Hand-crafted Knot Jewelry:
Decorative Marlingspike Seamanship rendered in precious metal.
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Dan and Allison kindly granted permission for me to post some pictures and the letter Dan wrote to me after they took back-to-back bracelet and ring workshops from me over the weekend. (March 5-6, 2005.) They flew into the area from out of state, specifically to take lessons from me, and we had a lot of fun. HERE is their website.
My students, under the trees.
When describing my workshops, I've had to reassure people that they don't need a lot of sophisticated facilities, and this is a great example. Notice the tree, with some surgical clamps tied to it? That's all I need, to show someone how to create knotted jewelry: some place to tie up a clamp to hold the end of the wire.

This next picture shows one of them getting ready to poke some wire through a ring that is very close to being completed. You can see that the pathway has been opened with a small metal pin with a handle on it; she'll pull that out and put the wire through the opening it leaves.
Working on a ring.
Here are their hands, showing the bracelets they finished before, and one of the rings completed and being worn. Notice that the bracelets look different -- that is merely the result of stretching one of them out to be long and narrow, since both were made the same size originally.
Bracelets and a ring.
This is the letter I received:
Loren,

    This past weekend was better than I could have possibly imagined. Your
instruction was fantastic, and I think your ability to craft precious metals
is rivalled only by your ability to impart those skills to others in a
enthusiastic and effective way. I know that I speak for Allison (who is
currently driving home at the moment) in saying that we had a wonderful
trip, visit with you, very productive class, and are even more excited about
working with precious metals than we already were - which is really saying
something.
    I also want you to know that you are one of the most talented craftsmen
I have met and it was very much our honor to spend time with you this
weekend. I feel somewhat selfish to have known that by rights you should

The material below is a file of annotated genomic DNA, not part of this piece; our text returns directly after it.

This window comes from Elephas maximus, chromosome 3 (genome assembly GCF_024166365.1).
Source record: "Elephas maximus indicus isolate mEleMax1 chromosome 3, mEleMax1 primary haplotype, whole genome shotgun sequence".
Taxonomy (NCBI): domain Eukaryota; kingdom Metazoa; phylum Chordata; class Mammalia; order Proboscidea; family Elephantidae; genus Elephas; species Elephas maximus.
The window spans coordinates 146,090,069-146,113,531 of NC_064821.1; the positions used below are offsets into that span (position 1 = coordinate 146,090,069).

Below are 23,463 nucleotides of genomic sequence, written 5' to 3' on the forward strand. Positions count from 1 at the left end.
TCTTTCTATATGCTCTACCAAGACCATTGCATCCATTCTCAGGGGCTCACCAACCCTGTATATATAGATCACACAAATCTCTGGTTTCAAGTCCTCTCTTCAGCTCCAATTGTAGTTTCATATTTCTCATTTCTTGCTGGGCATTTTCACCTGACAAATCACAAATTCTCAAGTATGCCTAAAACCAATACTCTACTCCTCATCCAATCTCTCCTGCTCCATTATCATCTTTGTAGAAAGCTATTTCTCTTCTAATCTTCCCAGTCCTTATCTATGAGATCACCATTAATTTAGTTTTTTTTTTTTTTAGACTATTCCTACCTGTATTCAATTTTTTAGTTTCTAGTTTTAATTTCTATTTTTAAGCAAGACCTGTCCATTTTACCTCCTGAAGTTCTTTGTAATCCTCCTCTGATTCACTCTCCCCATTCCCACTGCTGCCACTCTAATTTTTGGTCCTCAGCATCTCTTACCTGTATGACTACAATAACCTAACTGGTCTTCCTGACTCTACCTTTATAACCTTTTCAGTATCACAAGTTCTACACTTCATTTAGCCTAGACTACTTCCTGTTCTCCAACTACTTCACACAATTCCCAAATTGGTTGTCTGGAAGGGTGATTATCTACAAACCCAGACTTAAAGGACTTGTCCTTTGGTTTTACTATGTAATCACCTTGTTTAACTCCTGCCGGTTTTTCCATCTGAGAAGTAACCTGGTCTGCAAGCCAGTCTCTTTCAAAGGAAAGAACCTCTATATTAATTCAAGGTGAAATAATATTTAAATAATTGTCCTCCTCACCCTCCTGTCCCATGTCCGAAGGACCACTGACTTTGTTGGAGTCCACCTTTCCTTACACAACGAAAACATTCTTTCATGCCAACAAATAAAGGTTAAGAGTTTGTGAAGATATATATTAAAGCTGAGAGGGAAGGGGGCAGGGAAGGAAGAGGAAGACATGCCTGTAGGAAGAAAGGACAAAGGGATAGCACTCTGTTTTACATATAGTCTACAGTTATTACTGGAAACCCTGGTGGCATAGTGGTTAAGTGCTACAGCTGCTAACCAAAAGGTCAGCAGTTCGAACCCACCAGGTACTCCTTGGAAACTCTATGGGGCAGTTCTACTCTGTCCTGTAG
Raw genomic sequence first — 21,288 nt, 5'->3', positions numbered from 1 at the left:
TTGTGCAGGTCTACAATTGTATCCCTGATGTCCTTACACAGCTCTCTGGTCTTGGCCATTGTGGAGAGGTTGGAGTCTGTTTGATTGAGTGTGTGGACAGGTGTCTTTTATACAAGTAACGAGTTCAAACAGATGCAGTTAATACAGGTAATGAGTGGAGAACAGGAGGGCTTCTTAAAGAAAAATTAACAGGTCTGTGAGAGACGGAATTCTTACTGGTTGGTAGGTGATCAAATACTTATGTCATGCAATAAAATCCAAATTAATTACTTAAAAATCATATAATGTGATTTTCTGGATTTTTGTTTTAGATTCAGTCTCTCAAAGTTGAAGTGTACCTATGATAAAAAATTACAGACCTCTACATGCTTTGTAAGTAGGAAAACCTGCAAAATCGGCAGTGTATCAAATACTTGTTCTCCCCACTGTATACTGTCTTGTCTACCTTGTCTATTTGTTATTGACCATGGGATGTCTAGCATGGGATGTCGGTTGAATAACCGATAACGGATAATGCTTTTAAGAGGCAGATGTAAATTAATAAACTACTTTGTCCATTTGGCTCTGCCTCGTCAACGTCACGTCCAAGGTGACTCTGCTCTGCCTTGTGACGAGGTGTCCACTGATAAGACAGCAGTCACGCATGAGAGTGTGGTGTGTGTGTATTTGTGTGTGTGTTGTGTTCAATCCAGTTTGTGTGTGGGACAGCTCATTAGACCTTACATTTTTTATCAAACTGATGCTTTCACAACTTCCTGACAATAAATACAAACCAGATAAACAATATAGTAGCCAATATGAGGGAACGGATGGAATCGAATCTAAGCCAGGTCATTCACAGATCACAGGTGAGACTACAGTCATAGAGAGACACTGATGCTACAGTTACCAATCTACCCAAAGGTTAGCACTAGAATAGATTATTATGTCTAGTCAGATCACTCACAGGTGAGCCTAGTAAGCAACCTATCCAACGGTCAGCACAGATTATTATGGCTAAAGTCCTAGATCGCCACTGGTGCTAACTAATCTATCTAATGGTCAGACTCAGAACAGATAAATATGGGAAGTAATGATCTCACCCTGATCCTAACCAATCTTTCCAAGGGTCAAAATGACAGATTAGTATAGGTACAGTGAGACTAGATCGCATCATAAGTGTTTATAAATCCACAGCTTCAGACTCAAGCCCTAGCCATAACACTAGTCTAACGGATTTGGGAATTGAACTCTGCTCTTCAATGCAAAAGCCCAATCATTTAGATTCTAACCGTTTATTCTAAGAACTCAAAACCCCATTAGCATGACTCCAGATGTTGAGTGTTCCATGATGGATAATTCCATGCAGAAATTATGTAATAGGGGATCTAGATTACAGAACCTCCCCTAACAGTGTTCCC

have been in the Tampa art festival this past weekend but I was glad that I
was able to have enjoyed so much of your time. I felt like much more than a
student around you; you made Aliison and I feel like welcome guests in your
home. I thank you from the bottom of my heart for that, and for the intimate
tour of your passion for jewelry.
    I hope to stay in touch with you and Allison and I will keep you posted
on how we progress over time. As for me, five years ago when I first started
learning how to make flutes I came to realize that it would be more than
just a hobby, and after this weekend I can tell that what you have taught me
this weekend has added a whole new tier of ability to other long-lasting
passions of mine and will be a great help to fulfill my ambitions. I enjoy
many things in life, but what you have taught me has enabled me to fuse
several interests of mine into a unique and enriching art form. As for
Allison, your enthusiasm for and comfort with working wires into works of
art has given her even more confidence in doing something she only ever
dreamed of doing until now. I'm not sure if I explained how she only started
making jewelry last month! I'm very proud of her and quite impressed with
how quickly she has advanced.
    Not to be overly sappy, but once I read a quote "If I have seen farther
it is only because I have stood upon the shoulders of giants". And this
weekend, I have stood upon the shoulders of a true master. I knew the night
I first stumbled upon your website that you were gifted in making gorgeous
jewelry, and now I know that you are also a gifted teacher. Anyone that
posesses both traits is a true master in my book.

Thank you,
Dan
								

(This site last updated on 12-11-2017)

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